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Million v. Exxon Mobil Corp.

United States District Court, M.D. Louisiana

March 13, 2018

JAMES MILLION, ET AL.
v.
EXXON MOBIL CORPORATION, ET AL.

          ORDER

          RICHARD L. BOURGEOIS, JR. UNITED STATES MAGISTRATE JUDGE

         Before the Court is defendant Protherm Services Group, LLC's (“Protherm”) Motion to Compel Discovery Responses from Plaintiff (R. Doc. 46) filed on February 18, 2018. The motion is opposed. (R. Doc. 49).

         I. Background

         On October 18, 2017, Protherm propounded Interrogatories and Requests for Production on plaintiff James Million. (R. Doc. 46-4).

         On November 21, 2017, having not received timely responses to the foregoing written discovery, defense counsel scheduled a telephone discovery conference. (R. Doc. 46-5). That same day, Plaintiffs' counsel informed defense counsel that responses would be provided by December 20, 2017, and a Social Security Earnings printout would be provided in the interim. (R. Doc. 46-6). Plaintiffs' counsel provided the Social Security records later that day. (R. Doc. 49-2).

         On December 14, 2017, Plaintiffs' counsel requested an additional extension to January 22, 2018 in light of Mr. Million's hospitalization. (R. Doc. 46-7 at 2). Defense counsel agreed to an extension to January 8, 2018. (R. Doc. 46-7 at 1).

         On February 18, 2018, having received no responses to the discovery requests, Protherm filed the instant motion, seeking an order requiring responses to be provided within 10 days of the order and an award of reasonable expenses incurred in bringing the motion. (R. Doc. 46).

         In opposition, Mr. Million represents that he has been unable to provide responses to the written discovery requests in light of his multiple hospitalizations, deteriorating health, and treatment for cancer. (R. Doc. 49-1 at 1-2). Mr. Million further argues that Protherm should not be awarded expenses under the circumstances. (R. Doc. 49-1 at 2-3). Referencing Louisiana law, Mr. Million further argues that certain discovery requests (namely Interrogatory Nos. 5, 8, and 7 and Request for Production No. 10) are objectionable. (R. Doc. 49-1 at 4-5). Finally, Mr. Million argues that he should be awarded fees incurred in defending the instant motion. (R. Doc. 49-1 at 5).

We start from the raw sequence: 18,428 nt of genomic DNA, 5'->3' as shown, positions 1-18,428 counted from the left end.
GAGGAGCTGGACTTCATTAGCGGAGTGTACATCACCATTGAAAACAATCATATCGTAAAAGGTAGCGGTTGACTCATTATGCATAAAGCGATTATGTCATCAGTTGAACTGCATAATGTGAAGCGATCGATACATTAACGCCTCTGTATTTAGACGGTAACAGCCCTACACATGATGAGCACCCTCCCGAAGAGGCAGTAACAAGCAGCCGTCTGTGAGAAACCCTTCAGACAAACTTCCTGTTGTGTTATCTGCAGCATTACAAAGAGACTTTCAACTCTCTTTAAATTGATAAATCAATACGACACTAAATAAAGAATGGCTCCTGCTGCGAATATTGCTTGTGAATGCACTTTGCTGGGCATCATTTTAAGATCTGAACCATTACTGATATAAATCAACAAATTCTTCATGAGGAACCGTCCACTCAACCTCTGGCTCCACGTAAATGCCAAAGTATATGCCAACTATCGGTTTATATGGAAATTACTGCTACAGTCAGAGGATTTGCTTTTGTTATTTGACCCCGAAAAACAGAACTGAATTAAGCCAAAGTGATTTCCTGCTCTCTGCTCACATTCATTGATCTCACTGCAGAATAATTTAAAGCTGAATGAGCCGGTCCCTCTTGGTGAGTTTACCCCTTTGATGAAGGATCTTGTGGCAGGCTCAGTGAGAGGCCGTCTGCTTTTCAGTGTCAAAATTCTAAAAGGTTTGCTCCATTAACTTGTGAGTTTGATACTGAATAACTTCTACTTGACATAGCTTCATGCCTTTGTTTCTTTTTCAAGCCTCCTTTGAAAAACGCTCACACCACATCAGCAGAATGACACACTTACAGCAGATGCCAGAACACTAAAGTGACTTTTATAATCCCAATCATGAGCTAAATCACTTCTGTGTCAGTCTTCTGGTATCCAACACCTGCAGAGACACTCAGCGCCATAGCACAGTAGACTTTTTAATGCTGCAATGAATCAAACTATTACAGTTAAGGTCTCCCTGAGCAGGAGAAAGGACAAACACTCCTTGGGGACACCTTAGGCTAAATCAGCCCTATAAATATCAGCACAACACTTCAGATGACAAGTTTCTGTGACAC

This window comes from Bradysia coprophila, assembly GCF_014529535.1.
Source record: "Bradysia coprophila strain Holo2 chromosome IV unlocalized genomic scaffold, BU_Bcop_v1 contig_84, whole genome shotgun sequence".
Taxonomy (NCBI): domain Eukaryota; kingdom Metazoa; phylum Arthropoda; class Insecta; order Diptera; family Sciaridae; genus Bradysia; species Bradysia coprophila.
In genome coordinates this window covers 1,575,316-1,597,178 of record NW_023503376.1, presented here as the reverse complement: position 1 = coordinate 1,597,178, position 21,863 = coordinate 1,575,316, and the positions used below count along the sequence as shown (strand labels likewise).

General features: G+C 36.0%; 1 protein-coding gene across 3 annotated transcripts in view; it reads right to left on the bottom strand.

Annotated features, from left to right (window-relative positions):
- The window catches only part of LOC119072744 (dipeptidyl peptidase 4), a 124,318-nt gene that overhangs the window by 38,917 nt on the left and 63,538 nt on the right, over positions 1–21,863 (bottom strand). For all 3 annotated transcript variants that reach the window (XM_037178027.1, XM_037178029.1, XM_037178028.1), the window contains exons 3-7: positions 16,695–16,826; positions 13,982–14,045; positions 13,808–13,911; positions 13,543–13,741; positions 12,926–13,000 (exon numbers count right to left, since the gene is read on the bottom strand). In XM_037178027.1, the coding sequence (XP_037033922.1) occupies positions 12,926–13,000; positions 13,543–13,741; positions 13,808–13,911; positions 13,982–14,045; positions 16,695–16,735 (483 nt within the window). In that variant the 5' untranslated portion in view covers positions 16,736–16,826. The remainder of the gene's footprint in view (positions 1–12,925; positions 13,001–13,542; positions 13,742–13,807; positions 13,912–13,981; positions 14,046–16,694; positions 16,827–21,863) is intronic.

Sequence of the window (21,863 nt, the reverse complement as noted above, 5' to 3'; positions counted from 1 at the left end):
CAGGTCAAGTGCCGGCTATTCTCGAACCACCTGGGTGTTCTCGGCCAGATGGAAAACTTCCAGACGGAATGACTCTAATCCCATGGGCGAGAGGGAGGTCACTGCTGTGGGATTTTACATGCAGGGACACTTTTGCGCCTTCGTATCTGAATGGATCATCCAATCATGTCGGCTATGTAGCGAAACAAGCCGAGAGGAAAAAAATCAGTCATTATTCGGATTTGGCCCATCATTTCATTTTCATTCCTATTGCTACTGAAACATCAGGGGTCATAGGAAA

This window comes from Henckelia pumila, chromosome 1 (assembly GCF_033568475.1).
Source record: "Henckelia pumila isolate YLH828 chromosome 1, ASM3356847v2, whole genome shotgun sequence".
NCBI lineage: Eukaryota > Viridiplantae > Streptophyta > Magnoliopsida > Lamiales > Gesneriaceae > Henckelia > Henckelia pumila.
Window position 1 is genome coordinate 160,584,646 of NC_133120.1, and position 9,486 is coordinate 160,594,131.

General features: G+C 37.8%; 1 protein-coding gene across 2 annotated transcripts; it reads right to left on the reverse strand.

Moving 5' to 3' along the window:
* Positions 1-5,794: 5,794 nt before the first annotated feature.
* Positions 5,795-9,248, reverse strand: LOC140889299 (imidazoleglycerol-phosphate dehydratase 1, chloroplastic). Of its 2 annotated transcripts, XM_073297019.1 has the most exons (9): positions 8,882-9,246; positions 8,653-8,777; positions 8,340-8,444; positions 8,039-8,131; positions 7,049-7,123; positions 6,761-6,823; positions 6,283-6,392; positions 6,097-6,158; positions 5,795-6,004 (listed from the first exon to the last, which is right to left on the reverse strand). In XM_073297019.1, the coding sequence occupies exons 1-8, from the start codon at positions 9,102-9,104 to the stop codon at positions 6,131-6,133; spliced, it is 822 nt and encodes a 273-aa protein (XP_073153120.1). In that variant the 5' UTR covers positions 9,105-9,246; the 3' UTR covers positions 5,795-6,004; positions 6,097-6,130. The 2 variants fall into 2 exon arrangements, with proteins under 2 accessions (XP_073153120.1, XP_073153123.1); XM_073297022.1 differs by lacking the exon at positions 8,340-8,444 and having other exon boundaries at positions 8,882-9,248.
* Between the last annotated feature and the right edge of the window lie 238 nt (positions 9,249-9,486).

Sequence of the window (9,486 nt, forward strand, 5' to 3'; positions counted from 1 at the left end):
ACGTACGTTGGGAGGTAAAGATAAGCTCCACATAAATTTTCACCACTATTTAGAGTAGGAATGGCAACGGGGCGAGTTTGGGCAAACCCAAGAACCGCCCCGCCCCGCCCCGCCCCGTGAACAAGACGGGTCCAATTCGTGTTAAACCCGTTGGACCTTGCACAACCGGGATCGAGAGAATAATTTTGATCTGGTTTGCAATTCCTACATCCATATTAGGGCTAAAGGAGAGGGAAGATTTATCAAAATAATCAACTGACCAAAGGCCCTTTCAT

II. Law and Analysis

         A. Legal Standards

         “Unless otherwise limited by court order, the scope of discovery is as follows: Parties may obtain discovery regarding any non-privileged matter that is relevant to any party's claim or defense and proportional to the needs of the case, considering the importance of the issues at stake in the action, the amount in controversy, the parties' relative access to relevant information, the parties' resources, the importance of the discovery in resolving the issues, and whether the burden or expense of the proposed discovery outweighs its likely benefit. Information within this scope of discovery need not be admissible in evidence to be discoverable.” Fed.R.Civ.P. 26(b)(1). The court must limit the frequency or extent of discovery if it determines that: “(i) the discovery sought is unreasonably cumulative or duplicative, or can be obtained from some other source that is more convenient, less burdensome, or less expensive; (ii) the party seeking discovery has had ample opportunity to obtain the information by discovery in the action; or (iii) the proposed discovery is outside the scope permitted by Rule 26(b)(1).” Fed.R.Civ.P. 26(b)(2)(C).

         “The court may, for good cause, issue an order to protect a party or person from annoyance, embarrassment, oppression, or undue burden or expense.” Fed.R.Civ.P. 26(c)(1). Rule 26(c)'s “good cause” requirement indicates that the party seeking a protective order has the burden “to show the necessity of its issuance, which contemplates a particular and specific demonstration of fact as distinguished from stereotyped and conclusory statements.” In re Terra Int'l, Inc., 134 F.3d 302, 306 (5th Cir. 1998) (quoting United States v. Garrett, 571 F.2d 1323, 1326 n.3 (5th Cir. 1978)).

         Rules 33 and 34 provide a party with 30 days after service of the discovery to respond or object. See Fed. R. Civ. P. 33(b)(2) and 34(b)(2)(A). If a party fails to respond fully to discovery requests made pursuant as to Rules 33 and 34 in the time allowed by the Federal Rules of Civil Procedure, the party seeking discovery may move to compel disclosure and for appropriate sanctions under Rule 37. An “evasive or incomplete disclosure, answer, or response must be treated as a failure to disclose, answer or respond.” Fed.R.Civ.P. 37(a)(4).

         B. ...


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